> The particular kind of subject that we are familiar with seems
> linked to "texs" and "states" and "rights" and from my perspective is
> particular possessive kind of inner world.
> Andy, going back to Charles Taylor's notion of "theories" as necessary
> SIMPLIFY and REDUCE dynamic complexity, [life always exceeds our
> points to the need for collective activity but a central kind of
> for the "inner world" to arise I believe is hermeneutical and
> Gadamer's notion that these conversations CONTINUE to occur across the
> centuries [not as a backward glance but in real time]. "I" read an
> such as Aristotle today and this reading [con-verse-ation] points to
> "texts" and "inner worlds" both arising as artifacts which occupy the
> same phenomenological [not epiphenomenal] actuality.
> Therefore, we need to be cautious when saying we are constructing &
> deconstructing "texts" and "inner worlds" AS IF they are
> They ARE phenomenal and can annililated as actualities if the cultural
> historical world is annililated but I don't think we can deconstruct
> texts and "inner worlds" and leave this particular cultural historical
> world intact.
> That is the reason I was attempting to make a distinction between the
> "construct" and "understood" [as a dialogical intersubjective notion
> used by Gadamer]
> Andy, I "hold" [possess] these perspectives tentatively, but it is
> curiosity alights.
> On Wed, Jan 4, 2012 at 2:33 AM, Andy Blunden <firstname.lastname@example.org>
>> OK, Larry has selected Lektorsky's chapter in the 2009 book to read.
>> Larry, instead of running on to consider 15 different concepts of the
>> inner world, shouldn't we wait on a second and think about
>> claim? What do you think of the claim that the very idea of an "inner
>> world" or "self" is a cultural-historical construct, i.e., that in
>> Aristotle's times, such a concept did not exist and therefore that it
>> simply not be sensible to talk of people having such a "self"?
>> Larry Purss wrote:
>>> I went on Google Scholar and typed in "Vladislav Lektorsky"
>>> The book "Learning and Expanding with Activity" came up free to
>>> I'm sending an attachment if others are interested.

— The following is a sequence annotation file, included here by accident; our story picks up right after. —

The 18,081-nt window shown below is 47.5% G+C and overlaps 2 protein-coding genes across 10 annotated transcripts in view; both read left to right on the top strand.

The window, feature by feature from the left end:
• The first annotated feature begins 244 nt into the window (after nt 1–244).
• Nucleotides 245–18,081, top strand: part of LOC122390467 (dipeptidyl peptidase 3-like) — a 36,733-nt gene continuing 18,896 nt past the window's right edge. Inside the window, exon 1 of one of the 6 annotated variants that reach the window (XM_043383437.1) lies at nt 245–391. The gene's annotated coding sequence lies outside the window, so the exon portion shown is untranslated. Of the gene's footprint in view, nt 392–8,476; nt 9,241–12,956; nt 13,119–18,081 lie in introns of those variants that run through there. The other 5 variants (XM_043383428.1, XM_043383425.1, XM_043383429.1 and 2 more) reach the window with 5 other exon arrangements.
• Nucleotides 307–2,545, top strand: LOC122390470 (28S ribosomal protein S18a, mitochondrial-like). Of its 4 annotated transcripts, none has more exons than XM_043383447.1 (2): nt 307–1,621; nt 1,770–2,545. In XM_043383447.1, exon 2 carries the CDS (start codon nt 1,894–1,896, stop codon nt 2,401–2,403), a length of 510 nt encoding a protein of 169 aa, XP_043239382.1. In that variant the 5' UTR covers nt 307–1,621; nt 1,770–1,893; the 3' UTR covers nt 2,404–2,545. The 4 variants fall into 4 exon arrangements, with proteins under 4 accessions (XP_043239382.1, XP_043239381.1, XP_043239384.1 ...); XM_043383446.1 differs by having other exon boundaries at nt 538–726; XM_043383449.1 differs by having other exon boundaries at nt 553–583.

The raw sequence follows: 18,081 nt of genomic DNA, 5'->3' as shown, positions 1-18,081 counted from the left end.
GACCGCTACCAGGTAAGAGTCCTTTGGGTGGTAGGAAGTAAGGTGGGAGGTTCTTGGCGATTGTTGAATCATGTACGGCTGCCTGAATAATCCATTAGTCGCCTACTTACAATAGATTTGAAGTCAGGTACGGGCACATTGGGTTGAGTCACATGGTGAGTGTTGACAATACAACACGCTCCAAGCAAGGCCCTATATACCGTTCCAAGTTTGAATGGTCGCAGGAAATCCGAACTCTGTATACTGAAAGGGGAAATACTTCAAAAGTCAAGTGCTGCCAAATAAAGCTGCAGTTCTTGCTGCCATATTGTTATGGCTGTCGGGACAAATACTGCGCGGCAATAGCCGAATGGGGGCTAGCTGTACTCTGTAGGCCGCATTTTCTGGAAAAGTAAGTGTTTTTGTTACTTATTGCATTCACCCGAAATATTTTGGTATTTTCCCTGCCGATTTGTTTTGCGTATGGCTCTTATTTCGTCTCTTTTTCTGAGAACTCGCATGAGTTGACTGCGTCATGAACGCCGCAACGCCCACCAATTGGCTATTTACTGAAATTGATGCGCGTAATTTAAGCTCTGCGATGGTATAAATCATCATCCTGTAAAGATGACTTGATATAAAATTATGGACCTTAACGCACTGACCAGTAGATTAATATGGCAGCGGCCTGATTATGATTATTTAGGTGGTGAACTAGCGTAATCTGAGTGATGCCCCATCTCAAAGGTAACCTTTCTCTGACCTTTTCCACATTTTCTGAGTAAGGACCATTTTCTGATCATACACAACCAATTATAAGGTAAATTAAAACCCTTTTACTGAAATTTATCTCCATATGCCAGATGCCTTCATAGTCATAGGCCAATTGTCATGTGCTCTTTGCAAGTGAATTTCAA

>>> Chapter 5 "Mediation as a Means of Collective Activity" by V.
> Lektorsky is
>>> on pages 75 to 87.
>>> Page 80 explores Lektorsky's perspective of the notion of the
>>> quote what he says.
>>> "The idea of the "inner world" is very important in cultural and
>>> contexts. The subject as the unity of consciousness, the unity of an
>>> individual biography, and the center of making decisions can exist
> only as
>>> the center of "the inner world". *But the appearance of the "inner
>>> possible only when the IDEA of "the inner" arises in culture*, in
>>> words, when it is realized in forms of collective activity. This
>>> there may exist cultures and forms of activity including forms of
>>> communication where the subjects have no feelings of the ego and
>>> The ego of an individual subject may be UNDERSTOOD to be a
>>> complicated, changing, and somewhat problematic formation. It has
>>> different layers, which sometimes are INTERPRETED as different egos,
>>> engaged in communication WITH EACH OTHER and formed in different
> kinds of
>>> activity and n different relations with other people. Ego identity
> can be
>>> confused and fragmented. Thus, an individual subject can be
> UNDERSTOOD to
>>> be a collective subject. A specific feature of such a collective
>>> that it is embodied in a single physical body and has a unity of
>>> consciousness and a central ego, REGULATING activities of different
>>> subegos. In cases of multiple personalities a central ego is absent
>>> several egos coexist in the same body."
>>> I am not endorsing this particular perspective, but offer
>>> version of the "self" formed within activity theory as an example
>>> "self" "agency" "subjectivity" "individuality" "ego" "person"
>>> "agency" "free will" "self-determination" "self-regulation"
>>> "personhood" and the RELATION between these various terms are being
>>> fully explored and expressed within activity theory as ARISING
>>> I would like to propose that dialogical hermeneutical notions of
>>> agency" have a place/space within this constellation of terms.
>> *Andy Blunden*
>> Joint Editor MCA:
>> Home Page: http://home.mira.net/~andy/
>> xmca mailing list
> xmca mailing list
> xmca mailing list
Joint Editor MCA: http://www.tandfonline.com/toc/hmca20/18/1
Home Page: http://home.mira.net/~andy/